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Austria to isolate province in EU's worst outbreak of South African coronavirus variant

VIENNA (Reuters) - Austria is stepping up its response to the European Union’s biggest outbreak of the so-called South African coronavirus variant in its Alpine province of Tyrol, by requiring those leaving Tyrol to show a negative test result as of Friday.

FILE PHOTO: Austria's Chancellor Sebastian Kurz holds a news conference as the spread of the coronavirus disease (COVID-19) continues in Vienna, Austria December 18, 2020. REUTERS/Lisi Niesner/File Photo

A year ago Tyrol, a winter sports hotspot bordering Germany, Italy and Switzerland, was the scene of one of Europe’s worst instances of virus spreading at the ski resort of Ischgl. Thousands of tourists from across Europe were infected.

Despite that damaging episode, the provincial government has resisted pressure from Vienna to do more to curb the new variant that threatens Austria’s vaccination plans. After days of fraught negotiation, the national government said on Tuesday it would screen those leaving Tyrol, starting in three days.

“We have a responsibility throughout Austria to fight mutations against which vaccinations are less or maybe barely effective,” conservative Chancellor Sebastian Kurz told a news conference, a day after his government asked the public not to travel to Tyrol unless they have to.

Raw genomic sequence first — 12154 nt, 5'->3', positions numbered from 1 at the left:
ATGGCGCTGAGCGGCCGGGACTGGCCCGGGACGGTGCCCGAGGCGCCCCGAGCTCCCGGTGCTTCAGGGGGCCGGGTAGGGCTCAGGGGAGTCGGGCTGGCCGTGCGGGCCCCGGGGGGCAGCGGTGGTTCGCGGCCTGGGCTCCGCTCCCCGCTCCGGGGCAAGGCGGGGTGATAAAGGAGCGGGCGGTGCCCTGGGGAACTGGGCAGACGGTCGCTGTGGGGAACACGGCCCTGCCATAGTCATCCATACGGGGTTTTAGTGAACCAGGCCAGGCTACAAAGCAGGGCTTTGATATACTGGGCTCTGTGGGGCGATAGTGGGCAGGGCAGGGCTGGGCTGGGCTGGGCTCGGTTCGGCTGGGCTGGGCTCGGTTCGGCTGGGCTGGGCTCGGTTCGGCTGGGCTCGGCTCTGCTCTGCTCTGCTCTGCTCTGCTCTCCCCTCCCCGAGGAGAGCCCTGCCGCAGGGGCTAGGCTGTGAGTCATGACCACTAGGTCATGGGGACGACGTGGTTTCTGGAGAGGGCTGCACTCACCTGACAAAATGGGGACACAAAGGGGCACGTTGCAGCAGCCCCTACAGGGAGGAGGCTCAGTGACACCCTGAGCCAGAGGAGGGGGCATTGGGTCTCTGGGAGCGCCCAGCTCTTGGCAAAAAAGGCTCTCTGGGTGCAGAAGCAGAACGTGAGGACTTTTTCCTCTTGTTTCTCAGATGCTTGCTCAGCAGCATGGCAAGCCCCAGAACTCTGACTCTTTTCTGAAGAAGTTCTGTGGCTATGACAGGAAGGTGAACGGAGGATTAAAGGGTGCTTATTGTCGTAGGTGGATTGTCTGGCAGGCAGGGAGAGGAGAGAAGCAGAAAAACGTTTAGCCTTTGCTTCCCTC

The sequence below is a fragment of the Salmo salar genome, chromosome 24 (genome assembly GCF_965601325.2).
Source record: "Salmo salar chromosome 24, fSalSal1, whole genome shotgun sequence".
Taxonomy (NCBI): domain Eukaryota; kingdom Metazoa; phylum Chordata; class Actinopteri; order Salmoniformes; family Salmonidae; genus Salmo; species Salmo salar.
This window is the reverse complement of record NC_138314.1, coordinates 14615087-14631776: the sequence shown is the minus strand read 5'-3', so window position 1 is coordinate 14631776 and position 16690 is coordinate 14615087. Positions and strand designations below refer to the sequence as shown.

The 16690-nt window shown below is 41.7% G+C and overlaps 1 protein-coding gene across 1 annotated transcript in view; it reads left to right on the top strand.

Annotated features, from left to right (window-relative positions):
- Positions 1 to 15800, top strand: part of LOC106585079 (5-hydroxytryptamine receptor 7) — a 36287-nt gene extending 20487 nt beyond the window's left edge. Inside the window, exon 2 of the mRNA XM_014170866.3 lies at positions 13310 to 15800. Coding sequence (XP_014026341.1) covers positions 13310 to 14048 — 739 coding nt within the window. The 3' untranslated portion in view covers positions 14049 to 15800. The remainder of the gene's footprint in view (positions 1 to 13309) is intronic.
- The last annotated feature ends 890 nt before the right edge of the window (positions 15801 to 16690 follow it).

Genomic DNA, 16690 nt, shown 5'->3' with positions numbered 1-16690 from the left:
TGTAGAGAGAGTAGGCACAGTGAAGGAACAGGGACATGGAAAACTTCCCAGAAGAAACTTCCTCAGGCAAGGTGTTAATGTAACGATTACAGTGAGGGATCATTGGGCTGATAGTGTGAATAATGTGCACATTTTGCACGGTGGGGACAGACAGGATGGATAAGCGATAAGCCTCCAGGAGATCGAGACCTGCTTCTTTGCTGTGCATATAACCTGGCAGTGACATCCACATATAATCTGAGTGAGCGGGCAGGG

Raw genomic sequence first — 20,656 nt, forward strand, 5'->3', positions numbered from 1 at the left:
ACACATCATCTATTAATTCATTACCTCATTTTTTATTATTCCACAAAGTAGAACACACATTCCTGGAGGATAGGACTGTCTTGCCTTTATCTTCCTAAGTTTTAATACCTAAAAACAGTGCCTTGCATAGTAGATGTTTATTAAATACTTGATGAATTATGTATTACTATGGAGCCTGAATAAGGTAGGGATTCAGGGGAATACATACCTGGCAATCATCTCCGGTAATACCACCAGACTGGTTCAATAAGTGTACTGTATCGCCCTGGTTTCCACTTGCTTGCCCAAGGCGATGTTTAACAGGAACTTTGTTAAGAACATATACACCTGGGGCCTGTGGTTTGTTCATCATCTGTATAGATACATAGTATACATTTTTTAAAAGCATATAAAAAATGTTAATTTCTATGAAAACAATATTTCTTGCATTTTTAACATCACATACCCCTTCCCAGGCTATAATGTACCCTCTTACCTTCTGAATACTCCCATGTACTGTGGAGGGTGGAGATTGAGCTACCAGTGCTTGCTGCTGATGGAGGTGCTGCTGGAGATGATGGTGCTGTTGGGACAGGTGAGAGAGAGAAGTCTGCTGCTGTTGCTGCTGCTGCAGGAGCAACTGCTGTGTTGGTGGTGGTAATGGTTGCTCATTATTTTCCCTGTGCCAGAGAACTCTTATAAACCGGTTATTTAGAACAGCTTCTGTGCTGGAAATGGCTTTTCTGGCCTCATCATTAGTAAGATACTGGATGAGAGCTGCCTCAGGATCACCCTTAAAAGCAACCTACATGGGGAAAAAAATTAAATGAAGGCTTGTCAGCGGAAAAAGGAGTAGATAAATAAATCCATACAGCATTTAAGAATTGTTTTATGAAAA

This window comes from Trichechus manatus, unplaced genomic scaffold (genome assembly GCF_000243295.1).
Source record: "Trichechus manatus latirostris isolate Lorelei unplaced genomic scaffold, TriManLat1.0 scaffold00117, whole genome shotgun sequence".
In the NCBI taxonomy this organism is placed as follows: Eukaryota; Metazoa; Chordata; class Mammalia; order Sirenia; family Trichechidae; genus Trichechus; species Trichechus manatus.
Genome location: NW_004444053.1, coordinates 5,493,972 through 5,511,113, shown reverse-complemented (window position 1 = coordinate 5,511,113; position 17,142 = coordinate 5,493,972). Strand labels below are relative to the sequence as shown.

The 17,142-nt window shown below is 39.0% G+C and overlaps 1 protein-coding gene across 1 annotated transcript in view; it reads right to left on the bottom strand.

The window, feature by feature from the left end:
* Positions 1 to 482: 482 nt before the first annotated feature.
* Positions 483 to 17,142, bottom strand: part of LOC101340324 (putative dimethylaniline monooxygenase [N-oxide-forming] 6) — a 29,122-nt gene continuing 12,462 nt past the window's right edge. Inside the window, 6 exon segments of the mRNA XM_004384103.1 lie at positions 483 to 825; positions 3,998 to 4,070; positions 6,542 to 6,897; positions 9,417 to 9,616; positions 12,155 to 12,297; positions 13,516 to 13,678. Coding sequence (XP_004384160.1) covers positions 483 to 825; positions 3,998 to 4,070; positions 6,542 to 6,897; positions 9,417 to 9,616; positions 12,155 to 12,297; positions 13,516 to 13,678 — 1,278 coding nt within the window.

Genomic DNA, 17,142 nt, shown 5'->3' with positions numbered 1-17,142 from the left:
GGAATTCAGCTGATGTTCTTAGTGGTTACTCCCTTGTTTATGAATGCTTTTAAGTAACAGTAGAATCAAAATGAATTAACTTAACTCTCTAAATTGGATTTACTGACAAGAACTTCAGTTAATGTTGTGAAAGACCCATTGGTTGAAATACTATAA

Police will require anyone leaving the province to show a negative coronavirus test result no more than 48 hours old, and the measure will last 10 days. It will not apply to East Tyrol, which is separated from the rest of the province, or to children.

So far 293 cases of the variant have been confirmed in Tyrol, and 129 of them are currently active, the government said. The authorities have been unable to explain how it arrived in the province where lockdown measures have kept hotels closed to tourists, though ski lifts are open.

As in much of the EU, Austria’s national vaccination plan relies heavily on the AstraZeneca vaccine and a recent study has shaken confidence in its effectiveness against the South African variant, showing it had little effect against mild disease caused by that variant.

“Almost 50% of Europeans will be vaccinated with AstraZeneca in the coming months. If this drug is less effective then we must be aware that these mutations, that these variants, are extremely dangerous for us,” Kurz said.

On Monday, his government had loosened Austria’s third coronavirus lockdown, letting non-essential shops reopen, including in Tyrol, despite stubbornly high infections nationally.

The opposition Social Democrats criticised the bickering between the provincial and national governments, both of which are led by Kurz’s conservatives, saying in a statement they had “learned nothing from Ischgl”.

Reporting by Francois Murphy; Editing by Alex Richardson and Grant McCool

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